ANKARA (Reuters) -- Turkey would be willing to store enriched uranium from Iran, Turkish Energy Minister Taner Yildiz said today, responding to a United Nations suggestion that Iran send its low-grade enriched uranium to a third country.
Officials from Turkey and Iran, which have friendly relations, have discussed the idea of Tehran sending its uranium to Turkey in exchange for fuel to keep a nuclear medical facility running.
"There is no problem from the side of Turkey with Iran storing its low-grade uranium in Turkey. We cannot say no," Yildiz told reporters.
Addressing Iran's misgivings over sending low-enriched uranium (LEU) abroad before it gets reactor fuel in return, the UN nuclear watchdog has suggested Iran place the LEU in a friendly third country like Turkey, pending arrival of the fuel.
Turkey's Foreign Minister Ahmet Davutoglu held a telephone conversation with International Atomic Energy Agency chief Muhammad el-Baradei on November 12 to discuss the issue.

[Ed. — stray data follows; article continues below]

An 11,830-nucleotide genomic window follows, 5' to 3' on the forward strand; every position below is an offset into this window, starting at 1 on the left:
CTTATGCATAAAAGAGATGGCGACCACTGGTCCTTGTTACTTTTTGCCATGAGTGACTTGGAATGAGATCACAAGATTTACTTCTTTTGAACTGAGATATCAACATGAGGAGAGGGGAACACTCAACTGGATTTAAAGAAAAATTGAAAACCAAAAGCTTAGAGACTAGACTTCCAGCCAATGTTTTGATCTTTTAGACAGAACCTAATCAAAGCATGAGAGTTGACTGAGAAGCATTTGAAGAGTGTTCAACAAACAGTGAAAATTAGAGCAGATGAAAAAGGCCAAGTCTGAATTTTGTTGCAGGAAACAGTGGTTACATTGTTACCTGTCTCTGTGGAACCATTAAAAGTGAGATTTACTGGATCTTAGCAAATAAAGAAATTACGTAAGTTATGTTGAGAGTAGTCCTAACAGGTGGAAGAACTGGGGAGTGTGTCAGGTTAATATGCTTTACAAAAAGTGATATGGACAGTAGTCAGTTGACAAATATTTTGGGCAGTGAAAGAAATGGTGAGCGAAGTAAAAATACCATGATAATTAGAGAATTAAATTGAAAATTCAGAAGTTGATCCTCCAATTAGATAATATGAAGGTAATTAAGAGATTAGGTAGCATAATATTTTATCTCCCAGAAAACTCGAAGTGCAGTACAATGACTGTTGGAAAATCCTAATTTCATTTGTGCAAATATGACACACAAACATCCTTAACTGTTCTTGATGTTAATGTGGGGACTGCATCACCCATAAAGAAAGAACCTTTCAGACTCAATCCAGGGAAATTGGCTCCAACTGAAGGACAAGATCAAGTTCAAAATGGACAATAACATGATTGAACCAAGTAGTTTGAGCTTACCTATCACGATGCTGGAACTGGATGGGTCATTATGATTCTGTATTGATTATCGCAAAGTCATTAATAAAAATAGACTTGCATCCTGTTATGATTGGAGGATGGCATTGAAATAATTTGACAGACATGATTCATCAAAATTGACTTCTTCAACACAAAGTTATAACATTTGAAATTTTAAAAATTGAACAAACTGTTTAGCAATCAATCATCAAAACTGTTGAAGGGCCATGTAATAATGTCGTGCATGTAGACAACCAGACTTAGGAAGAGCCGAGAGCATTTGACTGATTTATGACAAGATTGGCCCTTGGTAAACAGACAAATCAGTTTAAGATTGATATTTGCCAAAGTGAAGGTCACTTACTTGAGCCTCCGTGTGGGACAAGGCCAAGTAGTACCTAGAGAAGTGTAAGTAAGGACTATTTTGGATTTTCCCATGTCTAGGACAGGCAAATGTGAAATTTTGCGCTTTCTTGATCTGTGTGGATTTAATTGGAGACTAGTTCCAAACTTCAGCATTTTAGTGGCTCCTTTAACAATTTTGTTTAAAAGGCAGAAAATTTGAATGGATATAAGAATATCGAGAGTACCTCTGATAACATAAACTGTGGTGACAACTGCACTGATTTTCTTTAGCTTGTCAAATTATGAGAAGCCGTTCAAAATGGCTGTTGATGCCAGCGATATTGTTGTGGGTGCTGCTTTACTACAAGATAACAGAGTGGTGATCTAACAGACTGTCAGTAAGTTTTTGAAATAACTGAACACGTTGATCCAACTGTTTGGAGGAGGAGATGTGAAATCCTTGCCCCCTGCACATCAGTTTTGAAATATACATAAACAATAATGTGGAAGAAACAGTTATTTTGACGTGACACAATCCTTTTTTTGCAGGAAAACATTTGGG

But a senior Iranian official has dismissed the idea of Iran parking its LEU in a third country.
The plan is designed to allay Western suspicions that the Islamic republic will try to use its enriched uranium to construct atomic weapons. Tehran denies this.
Tehran has yet to give a full, official reply on the proposal drafted by el-Baradei three weeks ago after consultations with Iran, France, Russia, and the United States.
The plan for the exchange of uranium for fuel has stumbled on Iranian calls for amendments and more talks, which the United States has rejected.
Turkey, which hosted Iranian President Mahmud Ahmadinejad earlier this week for an Islamic economic conference, has said in the past it is willing to mediate between Iran and the West over Iran's nuclear program.